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tarvos
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Winner TAC 2012
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China
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Joined 2869 days ago

5310 posts - 9398 votes 
Speaks: Dutch*, English, Swedish, French, Russian, German, Italian, Norwegian, Mandarin, Romanian, Afrikaans
Studies: Greek, Modern Hebrew, Spanish, Portuguese, Czech, Korean, Esperanto, Finnish

 
 Message 645 of 1511
17 April 2013 at 6:34pm | IP Logged 
Icelandic is also an option. Anyway I usually go with my gut feeling. And interference
doesn't bother me. My Russian suffices.
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Expugnator
Hexaglot
Senior Member
Brazil
Joined 3328 days ago

3335 posts - 4349 votes 
Speaks: Portuguese*, Norwegian, French, English, Italian, Papiamento
Studies: Mandarin, Georgian, Russian

 
 Message 646 of 1511
17 April 2013 at 10:30pm | IP Logged 
tarvos, just like Emme, I'm still impressed how fast you go. When you have a textbook you like and you have time, do you do as many lessons as you feel like? I always stop at the previously programmed number, be it one or two, also because I need to leave room for other assignments, other languages. There are some textbooks I wish I could finish quickier, though, like, if I decide to take Spanish or German again I'd like to finish their beginner's Assimils rather quickly in order to proceed to the intermediate ones.
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tarvos
Super Polyglot
Winner TAC 2012
Senior Member
China
likeapolyglot.wordpr
Joined 2869 days ago

5310 posts - 9398 votes 
Speaks: Dutch*, English, Swedish, French, Russian, German, Italian, Norwegian, Mandarin, Romanian, Afrikaans
Studies: Greek, Modern Hebrew, Spanish, Portuguese, Czech, Korean, Esperanto, Finnish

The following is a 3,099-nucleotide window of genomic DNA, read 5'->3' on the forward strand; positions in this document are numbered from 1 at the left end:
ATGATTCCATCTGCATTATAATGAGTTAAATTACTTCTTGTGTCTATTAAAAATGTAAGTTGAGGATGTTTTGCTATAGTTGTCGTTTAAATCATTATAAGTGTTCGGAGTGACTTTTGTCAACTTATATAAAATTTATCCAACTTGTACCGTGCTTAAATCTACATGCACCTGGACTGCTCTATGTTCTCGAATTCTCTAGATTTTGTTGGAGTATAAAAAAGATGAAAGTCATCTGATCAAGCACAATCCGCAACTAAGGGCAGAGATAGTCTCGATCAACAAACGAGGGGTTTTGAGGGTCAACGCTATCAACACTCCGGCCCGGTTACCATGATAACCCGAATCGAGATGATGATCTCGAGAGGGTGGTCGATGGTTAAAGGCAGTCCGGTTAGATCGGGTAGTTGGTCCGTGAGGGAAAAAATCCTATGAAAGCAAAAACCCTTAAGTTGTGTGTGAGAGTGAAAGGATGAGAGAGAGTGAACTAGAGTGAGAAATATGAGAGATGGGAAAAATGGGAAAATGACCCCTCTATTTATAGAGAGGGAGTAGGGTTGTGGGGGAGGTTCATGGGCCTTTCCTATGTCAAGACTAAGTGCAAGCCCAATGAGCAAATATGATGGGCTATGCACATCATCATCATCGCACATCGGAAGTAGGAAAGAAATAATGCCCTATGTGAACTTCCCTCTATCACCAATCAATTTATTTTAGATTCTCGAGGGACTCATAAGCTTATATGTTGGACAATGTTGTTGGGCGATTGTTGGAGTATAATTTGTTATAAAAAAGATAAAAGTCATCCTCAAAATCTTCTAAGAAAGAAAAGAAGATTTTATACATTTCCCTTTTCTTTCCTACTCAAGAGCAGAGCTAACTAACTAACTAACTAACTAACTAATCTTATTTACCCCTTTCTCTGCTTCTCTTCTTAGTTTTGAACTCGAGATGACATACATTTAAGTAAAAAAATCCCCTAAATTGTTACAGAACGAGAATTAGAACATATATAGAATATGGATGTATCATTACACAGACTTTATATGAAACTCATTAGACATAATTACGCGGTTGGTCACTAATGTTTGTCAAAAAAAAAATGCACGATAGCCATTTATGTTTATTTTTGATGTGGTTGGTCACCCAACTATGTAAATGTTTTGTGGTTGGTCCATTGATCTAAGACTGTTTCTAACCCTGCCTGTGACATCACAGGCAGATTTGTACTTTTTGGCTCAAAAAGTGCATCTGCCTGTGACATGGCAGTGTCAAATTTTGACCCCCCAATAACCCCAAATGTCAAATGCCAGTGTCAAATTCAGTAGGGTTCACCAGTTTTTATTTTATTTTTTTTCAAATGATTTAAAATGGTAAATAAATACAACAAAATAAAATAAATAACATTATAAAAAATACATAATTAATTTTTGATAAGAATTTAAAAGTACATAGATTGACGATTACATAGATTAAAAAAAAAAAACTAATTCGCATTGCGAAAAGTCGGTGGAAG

Message 647 of 1511
17 April 2013 at 11:06pm | IP Logged 
Nah, I usually do a couple or so lessons a week. The trick is that I have quite a
steady weekly rhythm and can usually get in substantial amounts on Sundays, Tuesday
evenings, and I have almost four hours to kill every Wednesday on a commute. I do
little tidbits here and there on short bus/metro commutes or at home. I also don't do
very many actual textbooks. If you have four hours to kill it's not a big deal to do 2
lessons of Hebrew and 2 of Romanian and enter the new vocabulary into Anki. Breton
lessons are only active wave now so I kinda do one or two at a time whenever, but
eventually I manage something like 3-4 lessons of each a week and it all adds up fairly
quickly. If I am to focus on one language then it ends up being one a day usually. I
drop tempo if I have to do both active/passive wave Assimil at the same time, which is
why I try to have one language in the "active wave only phase" and one in the "passive
only phase". It takes serious loads of time otherwise.

I also don't spend much time on my better languages (French, German, lately also
Swedish) because I flat out don't need to use a textbook; I just read books or watch
youtube vids or whatever. And I have an internet social life that is partly in Russian
so I get consistent, almost daily practice in Russian. Once I can pick up a book and
read it, I know I need to just finish off the last full textbook I've started (but I
never buy many to start with).

Actually, I have sort of developed a system for how this works:

Introductory Phase

1. Assess how close the language I am attempting to learn is to my base languages